‘Reproductive health problems remain leading cause of ill health’
Wednesday, July 18, 2012
Reproductive health problems remain the leading cause of ill
health and death for women of childbearing age worldwide, the director of
Population Affairshas disclosed.
Saikou Trawally, who was speaking Monday at the opening ceremony of the World Population Day on the theme: “Universal access to reproductive health,” held at the Paradise Suites Hotel, further disclosed that millions of women who would like to avoid or delay pregnancy lack access to effective family planning.
He lamented that many also die daily in the process of giving
life while a huge number of young people entering their reproductive years are
often without the knowledge, skills and services they need to protect
themselves. “The theme highlights the significance of reproductive
health as a prerequisite for sustainable development and leading us to a world
where every pregnancy is wanted; every child birth is safe; and each young
person’s potential is fulfilled,” he added.
Trawally stressed the need for increased attention to sexual and reproductive health, describing it as a precondition for achieving the Millennium Development Goals. “The need for increased attention to sexual and reproductive health is a prerequisite for achieving MDG 5 on improving maternal health, also contributes significantly to reducing poverty and hunger (MDG1), and promoting gender equality and empowerment of women (MDG3), and combating HIV and other diseases (MDG6),” he further stated.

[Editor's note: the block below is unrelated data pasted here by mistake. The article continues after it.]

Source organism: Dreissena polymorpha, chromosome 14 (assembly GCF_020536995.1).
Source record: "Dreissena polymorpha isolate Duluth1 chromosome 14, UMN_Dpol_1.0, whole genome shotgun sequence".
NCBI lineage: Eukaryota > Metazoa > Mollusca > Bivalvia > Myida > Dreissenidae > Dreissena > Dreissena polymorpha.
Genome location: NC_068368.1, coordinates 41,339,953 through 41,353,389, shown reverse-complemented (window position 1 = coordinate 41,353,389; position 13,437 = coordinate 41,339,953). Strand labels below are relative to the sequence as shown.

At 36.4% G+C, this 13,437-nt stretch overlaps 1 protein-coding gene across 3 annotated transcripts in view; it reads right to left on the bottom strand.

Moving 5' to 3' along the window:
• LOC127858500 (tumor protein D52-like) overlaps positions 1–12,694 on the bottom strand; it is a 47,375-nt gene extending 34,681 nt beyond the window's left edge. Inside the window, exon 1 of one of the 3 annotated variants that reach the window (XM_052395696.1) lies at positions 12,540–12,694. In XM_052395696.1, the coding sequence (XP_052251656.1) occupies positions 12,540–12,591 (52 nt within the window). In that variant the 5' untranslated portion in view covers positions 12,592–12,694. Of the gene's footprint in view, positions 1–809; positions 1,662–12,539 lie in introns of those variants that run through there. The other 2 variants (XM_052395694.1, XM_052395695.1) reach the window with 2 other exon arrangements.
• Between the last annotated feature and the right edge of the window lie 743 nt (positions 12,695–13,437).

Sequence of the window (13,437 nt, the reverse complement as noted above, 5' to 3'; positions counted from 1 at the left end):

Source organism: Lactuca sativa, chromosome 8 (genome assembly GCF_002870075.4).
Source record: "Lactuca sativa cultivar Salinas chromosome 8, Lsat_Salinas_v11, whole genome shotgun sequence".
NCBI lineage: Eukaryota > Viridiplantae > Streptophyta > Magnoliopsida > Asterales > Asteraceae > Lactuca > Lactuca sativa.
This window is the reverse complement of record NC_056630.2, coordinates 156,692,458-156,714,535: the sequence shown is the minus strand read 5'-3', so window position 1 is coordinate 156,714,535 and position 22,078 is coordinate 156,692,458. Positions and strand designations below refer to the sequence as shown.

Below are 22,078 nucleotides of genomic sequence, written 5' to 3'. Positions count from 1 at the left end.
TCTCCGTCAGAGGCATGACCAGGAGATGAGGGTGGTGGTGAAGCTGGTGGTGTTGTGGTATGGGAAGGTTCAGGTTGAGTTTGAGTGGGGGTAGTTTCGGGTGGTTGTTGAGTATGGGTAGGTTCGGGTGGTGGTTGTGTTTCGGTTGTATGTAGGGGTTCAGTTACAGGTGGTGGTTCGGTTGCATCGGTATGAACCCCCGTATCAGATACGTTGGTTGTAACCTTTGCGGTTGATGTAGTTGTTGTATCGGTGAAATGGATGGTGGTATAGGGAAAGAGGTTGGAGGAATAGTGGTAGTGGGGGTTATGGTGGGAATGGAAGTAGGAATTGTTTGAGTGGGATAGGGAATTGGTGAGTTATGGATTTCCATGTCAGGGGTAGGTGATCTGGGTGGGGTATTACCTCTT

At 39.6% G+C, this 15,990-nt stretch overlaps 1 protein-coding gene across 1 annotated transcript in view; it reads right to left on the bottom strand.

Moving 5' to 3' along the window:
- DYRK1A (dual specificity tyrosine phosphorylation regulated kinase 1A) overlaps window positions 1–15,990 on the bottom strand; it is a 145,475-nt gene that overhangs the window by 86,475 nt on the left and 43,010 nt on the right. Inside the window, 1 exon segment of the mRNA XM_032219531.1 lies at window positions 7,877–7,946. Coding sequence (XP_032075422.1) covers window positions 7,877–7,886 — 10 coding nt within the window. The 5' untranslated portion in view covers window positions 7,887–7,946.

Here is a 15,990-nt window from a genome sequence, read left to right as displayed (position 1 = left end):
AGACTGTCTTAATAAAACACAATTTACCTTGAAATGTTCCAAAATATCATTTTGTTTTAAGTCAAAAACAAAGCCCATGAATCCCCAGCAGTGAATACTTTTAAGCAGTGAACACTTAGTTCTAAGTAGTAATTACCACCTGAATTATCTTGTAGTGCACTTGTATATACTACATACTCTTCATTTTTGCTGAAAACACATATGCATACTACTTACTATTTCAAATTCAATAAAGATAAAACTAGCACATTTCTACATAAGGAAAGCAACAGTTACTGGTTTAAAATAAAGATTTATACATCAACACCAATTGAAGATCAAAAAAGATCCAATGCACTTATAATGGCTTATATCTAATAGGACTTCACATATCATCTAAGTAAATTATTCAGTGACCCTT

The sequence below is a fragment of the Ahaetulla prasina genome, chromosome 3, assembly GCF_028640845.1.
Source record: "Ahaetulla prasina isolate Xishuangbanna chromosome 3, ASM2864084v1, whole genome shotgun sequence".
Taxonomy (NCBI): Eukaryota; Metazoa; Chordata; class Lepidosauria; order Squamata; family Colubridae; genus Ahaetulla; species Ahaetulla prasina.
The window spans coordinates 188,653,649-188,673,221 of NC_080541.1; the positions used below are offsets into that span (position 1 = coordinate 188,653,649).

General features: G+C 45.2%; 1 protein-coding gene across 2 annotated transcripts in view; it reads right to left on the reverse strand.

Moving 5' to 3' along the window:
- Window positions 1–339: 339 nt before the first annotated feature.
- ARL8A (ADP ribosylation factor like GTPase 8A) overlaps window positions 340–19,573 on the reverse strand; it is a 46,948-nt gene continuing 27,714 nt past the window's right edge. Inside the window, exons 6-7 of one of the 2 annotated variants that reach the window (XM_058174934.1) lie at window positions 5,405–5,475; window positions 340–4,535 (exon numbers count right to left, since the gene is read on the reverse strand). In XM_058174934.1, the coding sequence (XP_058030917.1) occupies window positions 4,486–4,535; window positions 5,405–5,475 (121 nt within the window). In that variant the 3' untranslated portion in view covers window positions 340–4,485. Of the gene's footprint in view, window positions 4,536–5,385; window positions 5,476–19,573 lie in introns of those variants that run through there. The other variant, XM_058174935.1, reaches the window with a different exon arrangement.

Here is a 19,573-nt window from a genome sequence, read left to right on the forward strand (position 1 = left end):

The Population Affairs director also opined that the
significance of universal access to reproductive healthis key to the attainment of the set
targets. He further stressed that access requires that services are of adequate
quality – availability of skilled medical personnel, approved and unexpired
drugs and equipment, proper infrastructure including safe water and sanitation
and that providers do not discriminate on the basis of sexuality, gender,
ethnically and age.
“In many countries, perceived poor quality of services, inappropriate treatment and discrimination by health professionals deters many people from using services,” he concluded.
Author: Bintou KB Janneh